Costuming is my hobby. I am not a reenactor nor am I a professional seamstress for hire, so I do not do consultations or commissions. However, I am happy to answer other questions if you have them! This blog has grown along with me, so there may be older, outdated research in a few spots. I try to catch most of it, but without censoring myself. This blog is a record of my journey from clueless plebeian to slightly-more-informed plebeian and I am so excited to have others join me on the road! If you haven’t already, please take a gander at the Pragmatic Manifesto and the Costumer’s Code. If you are looking for something specific, I recommend using the Search Bar and Category Menu to the right to help you navigate through the myriad of rambling pages.

54 thoughts on “About Me

  1. Hello Liz, I just subscribed to your lovely blog. I am a graphic designer developing a product, and have come across a historical image on this blog. I believe it’s authentically an old image and public domain (hope so). I want to send it to you in the hope that you might be able to tell me it’s source. I am trying to get a higher res. image. I do not see the option of an upload on this thread. Would you kindly contact me so that I can send the image to you for id.? thank you very very much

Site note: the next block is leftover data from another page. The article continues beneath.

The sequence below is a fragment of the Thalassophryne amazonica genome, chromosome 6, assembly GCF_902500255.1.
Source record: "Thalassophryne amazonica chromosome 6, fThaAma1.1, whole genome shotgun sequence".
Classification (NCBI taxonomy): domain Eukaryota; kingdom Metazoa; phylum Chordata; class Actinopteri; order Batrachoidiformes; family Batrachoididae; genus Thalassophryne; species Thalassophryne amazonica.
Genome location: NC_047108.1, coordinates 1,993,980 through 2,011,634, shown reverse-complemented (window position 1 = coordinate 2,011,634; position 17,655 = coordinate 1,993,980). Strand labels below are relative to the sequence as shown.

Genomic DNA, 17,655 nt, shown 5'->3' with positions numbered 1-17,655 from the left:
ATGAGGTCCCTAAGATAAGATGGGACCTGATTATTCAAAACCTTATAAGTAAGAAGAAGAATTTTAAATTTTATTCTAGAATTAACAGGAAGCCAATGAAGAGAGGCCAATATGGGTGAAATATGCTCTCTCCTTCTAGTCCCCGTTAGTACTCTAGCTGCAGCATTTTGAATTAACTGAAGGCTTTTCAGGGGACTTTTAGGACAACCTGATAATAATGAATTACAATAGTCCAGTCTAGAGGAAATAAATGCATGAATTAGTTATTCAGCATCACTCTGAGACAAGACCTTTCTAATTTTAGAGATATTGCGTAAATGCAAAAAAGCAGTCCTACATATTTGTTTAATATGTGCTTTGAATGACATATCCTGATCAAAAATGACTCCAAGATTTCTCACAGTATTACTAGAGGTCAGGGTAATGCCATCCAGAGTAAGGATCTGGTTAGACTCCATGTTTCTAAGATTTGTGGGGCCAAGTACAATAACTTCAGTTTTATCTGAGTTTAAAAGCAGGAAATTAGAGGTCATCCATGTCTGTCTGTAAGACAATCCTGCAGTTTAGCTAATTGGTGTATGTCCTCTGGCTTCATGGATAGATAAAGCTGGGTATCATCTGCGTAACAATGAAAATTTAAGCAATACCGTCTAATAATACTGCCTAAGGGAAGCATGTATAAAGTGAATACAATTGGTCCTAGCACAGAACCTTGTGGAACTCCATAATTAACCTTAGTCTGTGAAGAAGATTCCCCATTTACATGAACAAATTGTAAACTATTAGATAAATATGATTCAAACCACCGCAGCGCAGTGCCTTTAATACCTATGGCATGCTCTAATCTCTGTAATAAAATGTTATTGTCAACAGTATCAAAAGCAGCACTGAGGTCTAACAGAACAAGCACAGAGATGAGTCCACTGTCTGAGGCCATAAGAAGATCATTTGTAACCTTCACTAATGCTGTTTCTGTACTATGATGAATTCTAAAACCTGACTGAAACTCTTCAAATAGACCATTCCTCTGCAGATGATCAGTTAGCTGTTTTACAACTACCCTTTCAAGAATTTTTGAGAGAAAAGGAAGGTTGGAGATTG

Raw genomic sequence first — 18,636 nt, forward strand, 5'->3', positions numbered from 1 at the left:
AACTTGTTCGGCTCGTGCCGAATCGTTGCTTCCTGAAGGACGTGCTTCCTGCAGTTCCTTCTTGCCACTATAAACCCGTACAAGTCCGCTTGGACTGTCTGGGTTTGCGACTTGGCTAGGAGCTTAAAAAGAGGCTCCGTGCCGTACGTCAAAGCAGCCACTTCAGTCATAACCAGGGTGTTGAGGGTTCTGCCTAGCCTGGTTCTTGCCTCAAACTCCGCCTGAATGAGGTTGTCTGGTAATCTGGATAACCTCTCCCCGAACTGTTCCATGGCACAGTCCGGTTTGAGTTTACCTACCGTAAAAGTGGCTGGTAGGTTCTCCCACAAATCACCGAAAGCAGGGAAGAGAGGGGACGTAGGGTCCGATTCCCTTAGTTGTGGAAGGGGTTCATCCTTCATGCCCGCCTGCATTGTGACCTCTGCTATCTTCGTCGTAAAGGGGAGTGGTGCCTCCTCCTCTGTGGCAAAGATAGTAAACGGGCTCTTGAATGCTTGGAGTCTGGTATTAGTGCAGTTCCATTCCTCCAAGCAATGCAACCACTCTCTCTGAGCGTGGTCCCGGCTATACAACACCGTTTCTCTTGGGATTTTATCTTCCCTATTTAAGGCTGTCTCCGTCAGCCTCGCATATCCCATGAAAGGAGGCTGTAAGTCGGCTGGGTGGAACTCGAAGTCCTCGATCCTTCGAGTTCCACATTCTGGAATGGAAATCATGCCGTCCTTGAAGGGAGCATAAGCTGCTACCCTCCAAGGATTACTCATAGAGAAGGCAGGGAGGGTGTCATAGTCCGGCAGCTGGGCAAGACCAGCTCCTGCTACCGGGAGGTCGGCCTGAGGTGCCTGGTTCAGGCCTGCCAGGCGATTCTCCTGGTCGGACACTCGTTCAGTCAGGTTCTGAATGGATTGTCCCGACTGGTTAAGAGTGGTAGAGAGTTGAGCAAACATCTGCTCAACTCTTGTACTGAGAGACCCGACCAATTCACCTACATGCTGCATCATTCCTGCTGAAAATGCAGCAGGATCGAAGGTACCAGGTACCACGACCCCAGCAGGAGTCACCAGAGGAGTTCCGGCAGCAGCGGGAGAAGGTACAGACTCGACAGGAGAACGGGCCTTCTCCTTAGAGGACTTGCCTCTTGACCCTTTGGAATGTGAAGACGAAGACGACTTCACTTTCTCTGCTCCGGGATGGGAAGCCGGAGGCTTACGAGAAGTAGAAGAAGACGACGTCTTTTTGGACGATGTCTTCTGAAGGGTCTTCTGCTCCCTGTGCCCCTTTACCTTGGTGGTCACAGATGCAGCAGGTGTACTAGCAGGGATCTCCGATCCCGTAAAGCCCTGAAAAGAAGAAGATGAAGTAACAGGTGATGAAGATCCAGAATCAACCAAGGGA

1. Most of the images on this site are from elsewhere on the internet or are my own photos. If you right click (or click and hold on a mobile device), you can find the image’s url by choosing “View Image.” If you can paste the image url here, I can tell you where I found the image and any history I have on it. You can also contact me via Facebook where you can upload the image in a message so I can see it: https://www.facebook.com/pages/The-Pragmatic-Costumer/286342218062090